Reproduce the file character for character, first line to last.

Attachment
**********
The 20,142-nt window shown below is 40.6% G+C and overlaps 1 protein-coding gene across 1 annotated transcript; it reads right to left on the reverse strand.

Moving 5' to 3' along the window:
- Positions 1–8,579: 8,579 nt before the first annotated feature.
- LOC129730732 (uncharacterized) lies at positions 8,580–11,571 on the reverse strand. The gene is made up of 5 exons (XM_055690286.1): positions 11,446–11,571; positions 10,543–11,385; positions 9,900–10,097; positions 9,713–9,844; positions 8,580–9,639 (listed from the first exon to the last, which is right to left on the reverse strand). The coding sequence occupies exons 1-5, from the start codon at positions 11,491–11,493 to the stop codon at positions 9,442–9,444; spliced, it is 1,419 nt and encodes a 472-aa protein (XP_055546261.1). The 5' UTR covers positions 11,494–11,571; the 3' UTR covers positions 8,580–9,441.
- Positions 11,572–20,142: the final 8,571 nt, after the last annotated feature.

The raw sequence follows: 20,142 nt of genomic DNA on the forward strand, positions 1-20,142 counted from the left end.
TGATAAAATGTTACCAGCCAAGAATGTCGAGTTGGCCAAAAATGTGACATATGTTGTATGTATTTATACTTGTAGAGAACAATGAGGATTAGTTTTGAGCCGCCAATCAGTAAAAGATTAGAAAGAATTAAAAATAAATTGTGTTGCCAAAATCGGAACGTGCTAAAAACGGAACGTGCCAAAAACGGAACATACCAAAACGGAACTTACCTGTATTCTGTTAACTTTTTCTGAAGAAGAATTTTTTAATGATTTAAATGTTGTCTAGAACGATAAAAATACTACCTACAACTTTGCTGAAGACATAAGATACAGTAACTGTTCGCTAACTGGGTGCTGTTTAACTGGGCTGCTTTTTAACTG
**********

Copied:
The 20,142-nt window shown below is 40.6% G+C and overlaps 1 protein-coding gene across 1 annotated transcript; it reads right to left on the reverse strand.

Moving 5' to 3' along the window:
- Positions 1–8,579: 8,579 nt before the first annotated feature.
- LOC129730732 (uncharacterized) lies at positions 8,580–11,571 on the reverse strand. The gene is made up of 5 exons (XM_055690286.1): positions 11,446–11,571; positions 10,543–11,385; positions 9,900–10,097; positions 9,713–9,844; positions 8,580–9,639 (listed from the first exon to the last, which is right to left on the reverse strand). The coding sequence occupies exons 1-5, from the start codon at positions 11,491–11,493 to the stop codon at positions 9,442–9,444; spliced, it is 1,419 nt and encodes a 472-aa protein (XP_055546261.1). The 5' UTR covers positions 11,494–11,571; the 3' UTR covers positions 8,580–9,441.
- Positions 11,572–20,142: the final 8,571 nt, after the last annotated feature.

The raw sequence follows: 20,142 nt of genomic DNA on the forward strand, positions 1-20,142 counted from the left end.
TGATAAAATGTTACCAGCCAAGAATGTCGAGTTGGCCAAAAATGTGACATATGTTGTATGTATTTATACTTGTAGAGAACAATGAGGATTAGTTTTGAGCCGCCAATCAGTAAAAGATTAGAAAGAATTAAAAATAAATTGTGTTGCCAAAATCGGAACGTGCTAAAAACGGAACGTGCCAAAAACGGAACATACCAAAACGGAACTTACCTGTATTCTGTTAACTTTTTCTGAAGAAGAATTTTTTAATGATTTAAATGTTGTCTAGAACGATAAAAATACTACCTACAACTTTGCTGAAGACATAAGATACAGTAACTGTTCGCTAACTGGGTGCTGTTTAACTGGGCTGCTTTTTAACTG